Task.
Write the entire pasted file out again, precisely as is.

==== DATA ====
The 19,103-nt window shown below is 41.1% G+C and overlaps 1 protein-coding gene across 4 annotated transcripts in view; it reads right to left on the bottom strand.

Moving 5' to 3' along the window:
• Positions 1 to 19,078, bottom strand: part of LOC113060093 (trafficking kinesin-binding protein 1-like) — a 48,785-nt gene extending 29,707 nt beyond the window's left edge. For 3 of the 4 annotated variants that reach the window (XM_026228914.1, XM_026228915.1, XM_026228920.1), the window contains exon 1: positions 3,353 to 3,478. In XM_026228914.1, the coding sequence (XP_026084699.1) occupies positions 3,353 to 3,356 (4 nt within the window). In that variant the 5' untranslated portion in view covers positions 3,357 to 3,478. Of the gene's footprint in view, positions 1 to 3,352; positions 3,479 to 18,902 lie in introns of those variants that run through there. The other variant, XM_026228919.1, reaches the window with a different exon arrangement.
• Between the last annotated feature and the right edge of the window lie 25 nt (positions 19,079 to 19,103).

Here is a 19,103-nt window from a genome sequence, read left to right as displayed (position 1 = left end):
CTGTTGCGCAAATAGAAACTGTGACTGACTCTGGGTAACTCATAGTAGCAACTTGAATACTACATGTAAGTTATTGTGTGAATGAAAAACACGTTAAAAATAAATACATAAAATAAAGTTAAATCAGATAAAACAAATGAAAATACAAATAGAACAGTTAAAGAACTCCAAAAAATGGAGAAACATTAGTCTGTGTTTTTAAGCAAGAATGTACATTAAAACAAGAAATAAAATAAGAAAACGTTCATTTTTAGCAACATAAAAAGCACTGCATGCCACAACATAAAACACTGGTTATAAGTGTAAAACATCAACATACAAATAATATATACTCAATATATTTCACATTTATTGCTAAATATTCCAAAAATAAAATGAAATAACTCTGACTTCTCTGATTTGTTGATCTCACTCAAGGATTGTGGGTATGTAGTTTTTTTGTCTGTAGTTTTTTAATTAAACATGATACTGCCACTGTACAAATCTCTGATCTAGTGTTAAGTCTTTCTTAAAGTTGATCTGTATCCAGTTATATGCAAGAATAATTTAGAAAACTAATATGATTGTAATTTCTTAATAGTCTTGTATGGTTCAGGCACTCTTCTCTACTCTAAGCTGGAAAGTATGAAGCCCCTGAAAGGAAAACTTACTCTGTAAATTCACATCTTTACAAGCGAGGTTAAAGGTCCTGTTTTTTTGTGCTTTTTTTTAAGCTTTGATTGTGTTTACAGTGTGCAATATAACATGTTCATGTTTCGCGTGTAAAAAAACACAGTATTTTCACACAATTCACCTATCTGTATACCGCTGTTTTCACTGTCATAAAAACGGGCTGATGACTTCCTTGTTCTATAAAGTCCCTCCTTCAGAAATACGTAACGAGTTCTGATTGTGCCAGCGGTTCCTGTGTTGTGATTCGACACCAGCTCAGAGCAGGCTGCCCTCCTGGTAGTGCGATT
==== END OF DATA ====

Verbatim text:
The 19,103-nt window shown below is 41.1% G+C and overlaps 1 protein-coding gene across 4 annotated transcripts in view; it reads right to left on the bottom strand.

Moving 5' to 3' along the window:
• Positions 1 to 19,078, bottom strand: part of LOC113060093 (trafficking kinesin-binding protein 1-like) — a 48,785-nt gene extending 29,707 nt beyond the window's left edge. For 3 of the 4 annotated variants that reach the window (XM_026228914.1, XM_026228915.1, XM_026228920.1), the window contains exon 1: positions 3,353 to 3,478. In XM_026228914.1, the coding sequence (XP_026084699.1) occupies positions 3,353 to 3,356 (4 nt within the window). In that variant the 5' untranslated portion in view covers positions 3,357 to 3,478. Of the gene's footprint in view, positions 1 to 3,352; positions 3,479 to 18,902 lie in introns of those variants that run through there. The other variant, XM_026228919.1, reaches the window with a different exon arrangement.
• Between the last annotated feature and the right edge of the window lie 25 nt (positions 19,079 to 19,103).

Here is a 19,103-nt window from a genome sequence, read left to right as displayed (position 1 = left end):
CTGTTGCGCAAATAGAAACTGTGACTGACTCTGGGTAACTCATAGTAGCAACTTGAATACTACATGTAAGTTATTGTGTGAATGAAAAACACGTTAAAAATAAATACATAAAATAAAGTTAAATCAGATAAAACAAATGAAAATACAAATAGAACAGTTAAAGAACTCCAAAAAATGGAGAAACATTAGTCTGTGTTTTTAAGCAAGAATGTACATTAAAACAAGAAATAAAATAAGAAAACGTTCATTTTTAGCAACATAAAAAGCACTGCATGCCACAACATAAAACACTGGTTATAAGTGTAAAACATCAACATACAAATAATATATACTCAATATATTTCACATTTATTGCTAAATATTCCAAAAATAAAATGAAATAACTCTGACTTCTCTGATTTGTTGATCTCACTCAAGGATTGTGGGTATGTAGTTTTTTTGTCTGTAGTTTTTTAATTAAACATGATACTGCCACTGTACAAATCTCTGATCTAGTGTTAAGTCTTTCTTAAAGTTGATCTGTATCCAGTTATATGCAAGAATAATTTAGAAAACTAATATGATTGTAATTTCTTAATAGTCTTGTATGGTTCAGGCACTCTTCTCTACTCTAAGCTGGAAAGTATGAAGCCCCTGAAAGGAAAACTTACTCTGTAAATTCACATCTTTACAAGCGAGGTTAAAGGTCCTGTTTTTTTGTGCTTTTTTTTAAGCTTTGATTGTGTTTACAGTGTGCAATATAACATGTTCATGTTTCGCGTGTAAAAAAACACAGTATTTTCACACAATTCACCTATCTGTATACCGCTGTTTTCACTGTCATAAAAACGGGCTGATGACTTCCTTGTTCTATAAAGTCCCTCCTTCAGAAATACGTAACGAGTTCTGATTGTGCCAGCGGTTCCTGTGTTGTGATTCGACACCAGCTCAGAGCAGGCTGCCCTCCTGGTAGTGCGATT